The Marshall Plan: Could We Do It Again?

  • Lieutenant Colonel David S. Pierce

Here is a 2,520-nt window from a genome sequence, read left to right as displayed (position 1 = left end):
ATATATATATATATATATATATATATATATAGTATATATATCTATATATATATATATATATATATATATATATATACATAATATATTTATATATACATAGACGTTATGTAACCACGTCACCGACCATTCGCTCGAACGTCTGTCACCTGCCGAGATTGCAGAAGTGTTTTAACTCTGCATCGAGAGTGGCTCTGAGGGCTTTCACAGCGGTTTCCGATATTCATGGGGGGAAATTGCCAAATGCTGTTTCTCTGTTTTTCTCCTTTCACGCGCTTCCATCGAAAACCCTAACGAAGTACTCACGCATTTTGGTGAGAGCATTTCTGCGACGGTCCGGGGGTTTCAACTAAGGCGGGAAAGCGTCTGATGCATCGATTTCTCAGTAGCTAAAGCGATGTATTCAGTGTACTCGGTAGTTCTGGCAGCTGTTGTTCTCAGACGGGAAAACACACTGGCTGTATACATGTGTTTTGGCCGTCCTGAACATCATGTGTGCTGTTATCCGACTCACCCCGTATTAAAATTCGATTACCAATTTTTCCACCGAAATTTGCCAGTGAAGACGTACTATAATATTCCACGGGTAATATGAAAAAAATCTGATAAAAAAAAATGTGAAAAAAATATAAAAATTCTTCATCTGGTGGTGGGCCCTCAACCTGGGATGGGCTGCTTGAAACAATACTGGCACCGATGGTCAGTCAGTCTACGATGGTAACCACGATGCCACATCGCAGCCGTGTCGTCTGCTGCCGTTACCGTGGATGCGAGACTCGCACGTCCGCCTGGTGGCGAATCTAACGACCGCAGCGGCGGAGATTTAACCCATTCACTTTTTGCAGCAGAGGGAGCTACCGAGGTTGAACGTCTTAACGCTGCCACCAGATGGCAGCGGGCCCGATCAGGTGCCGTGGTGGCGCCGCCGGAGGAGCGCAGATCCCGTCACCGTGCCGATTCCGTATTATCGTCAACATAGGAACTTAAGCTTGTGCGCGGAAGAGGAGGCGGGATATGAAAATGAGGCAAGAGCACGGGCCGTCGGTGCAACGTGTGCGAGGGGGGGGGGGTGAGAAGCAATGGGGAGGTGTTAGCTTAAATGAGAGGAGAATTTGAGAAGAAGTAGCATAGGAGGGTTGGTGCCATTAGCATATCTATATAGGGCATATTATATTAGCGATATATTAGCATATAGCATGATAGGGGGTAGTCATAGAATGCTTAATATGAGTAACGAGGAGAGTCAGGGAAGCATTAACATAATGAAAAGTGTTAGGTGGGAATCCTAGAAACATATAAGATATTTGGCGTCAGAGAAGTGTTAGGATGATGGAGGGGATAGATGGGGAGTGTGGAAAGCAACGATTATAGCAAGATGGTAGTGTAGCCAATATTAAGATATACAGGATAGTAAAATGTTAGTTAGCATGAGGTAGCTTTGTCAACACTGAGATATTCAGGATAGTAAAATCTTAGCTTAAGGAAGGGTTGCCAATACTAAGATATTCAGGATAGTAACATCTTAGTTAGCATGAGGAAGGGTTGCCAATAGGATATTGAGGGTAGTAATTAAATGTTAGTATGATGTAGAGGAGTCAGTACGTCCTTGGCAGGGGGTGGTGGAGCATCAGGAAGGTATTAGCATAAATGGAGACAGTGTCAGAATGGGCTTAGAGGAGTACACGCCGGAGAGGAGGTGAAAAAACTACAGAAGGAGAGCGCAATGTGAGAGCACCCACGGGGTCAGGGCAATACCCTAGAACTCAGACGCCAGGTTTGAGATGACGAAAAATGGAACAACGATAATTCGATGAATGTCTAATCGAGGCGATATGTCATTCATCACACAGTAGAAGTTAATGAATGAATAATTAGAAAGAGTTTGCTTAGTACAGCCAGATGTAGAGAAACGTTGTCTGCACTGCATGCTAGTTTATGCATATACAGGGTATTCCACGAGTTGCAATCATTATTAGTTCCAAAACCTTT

The U.S. created and implemented the Marshall Plan out of necessity. Credited for saving Western Europe, the Marshall Plan assisted European Nations in recovering from the aftermath of WWII while preventing the Soviet Union from absorbing the entire continent. Implementation called for new organizations with experts in politics, agriculture, banking and others. Clear strategic objectives enabled unity of effort by DOS and the international community. In 2003, the U.S. invaded Iraq without a coordinated synchronized plan for construction operations. An ad hoc creation of an organization to oversee the program changed 3 times and each time it had new objectives, goals and vision. Reconstruction efforts in Iraq ignored the principles of the Marshall Plan. The Plan’s basic framework allows for the implementation of reconstruction operations in today’s complex environment, just as it did in 1947. The U.S. must consider the creation of a permanent office that follows the Marshall Plan’s structural framework. The office executive serves as the central focal point to address all issues concerning nation building to ensure coordination and synchronization of all resources across the interagency.